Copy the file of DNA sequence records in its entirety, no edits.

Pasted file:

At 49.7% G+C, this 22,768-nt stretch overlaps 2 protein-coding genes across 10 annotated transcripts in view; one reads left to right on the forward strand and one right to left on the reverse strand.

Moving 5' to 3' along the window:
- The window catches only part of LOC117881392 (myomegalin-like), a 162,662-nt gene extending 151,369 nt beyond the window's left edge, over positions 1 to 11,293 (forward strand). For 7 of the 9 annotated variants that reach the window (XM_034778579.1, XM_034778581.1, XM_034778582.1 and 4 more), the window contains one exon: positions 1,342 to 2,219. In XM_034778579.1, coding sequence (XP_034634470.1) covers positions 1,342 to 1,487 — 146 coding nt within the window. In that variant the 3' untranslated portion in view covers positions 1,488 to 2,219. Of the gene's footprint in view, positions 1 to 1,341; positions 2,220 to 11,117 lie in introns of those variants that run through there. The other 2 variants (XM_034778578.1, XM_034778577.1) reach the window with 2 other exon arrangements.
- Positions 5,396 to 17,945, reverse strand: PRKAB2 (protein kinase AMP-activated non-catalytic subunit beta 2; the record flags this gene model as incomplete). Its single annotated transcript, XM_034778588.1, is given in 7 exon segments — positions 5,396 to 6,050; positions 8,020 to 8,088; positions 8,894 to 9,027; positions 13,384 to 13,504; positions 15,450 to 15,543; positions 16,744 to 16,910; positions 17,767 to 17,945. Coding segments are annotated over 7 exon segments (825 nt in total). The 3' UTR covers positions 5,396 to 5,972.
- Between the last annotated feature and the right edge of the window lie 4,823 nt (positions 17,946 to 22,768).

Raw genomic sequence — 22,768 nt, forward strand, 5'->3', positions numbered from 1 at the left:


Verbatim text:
At 49.7% G+C, this 22,768-nt stretch overlaps 2 protein-coding genes across 10 annotated transcripts in view; one reads left to right on the forward strand and one right to left on the reverse strand.

Moving 5' to 3' along the window:
- The window catches only part of LOC117881392 (myomegalin-like), a 162,662-nt gene extending 151,369 nt beyond the window's left edge, over positions 1 to 11,293 (forward strand). For 7 of the 9 annotated variants that reach the window (XM_034778579.1, XM_034778581.1, XM_034778582.1 and 4 more), the window contains one exon: positions 1,342 to 2,219. In XM_034778579.1, coding sequence (XP_034634470.1) covers positions 1,342 to 1,487 — 146 coding nt within the window. In that variant the 3' untranslated portion in view covers positions 1,488 to 2,219. Of the gene's footprint in view, positions 1 to 1,341; positions 2,220 to 11,117 lie in introns of those variants that run through there. The other 2 variants (XM_034778578.1, XM_034778577.1) reach the window with 2 other exon arrangements.
- Positions 5,396 to 17,945, reverse strand: PRKAB2 (protein kinase AMP-activated non-catalytic subunit beta 2; the record flags this gene model as incomplete). Its single annotated transcript, XM_034778588.1, is given in 7 exon segments — positions 5,396 to 6,050; positions 8,020 to 8,088; positions 8,894 to 9,027; positions 13,384 to 13,504; positions 15,450 to 15,543; positions 16,744 to 16,910; positions 17,767 to 17,945. Coding segments are annotated over 7 exon segments (825 nt in total). The 3' UTR covers positions 5,396 to 5,972.
- Between the last annotated feature and the right edge of the window lie 4,823 nt (positions 17,946 to 22,768).

Raw genomic sequence — 22,768 nt, forward strand, 5'->3', positions numbered from 1 at the left: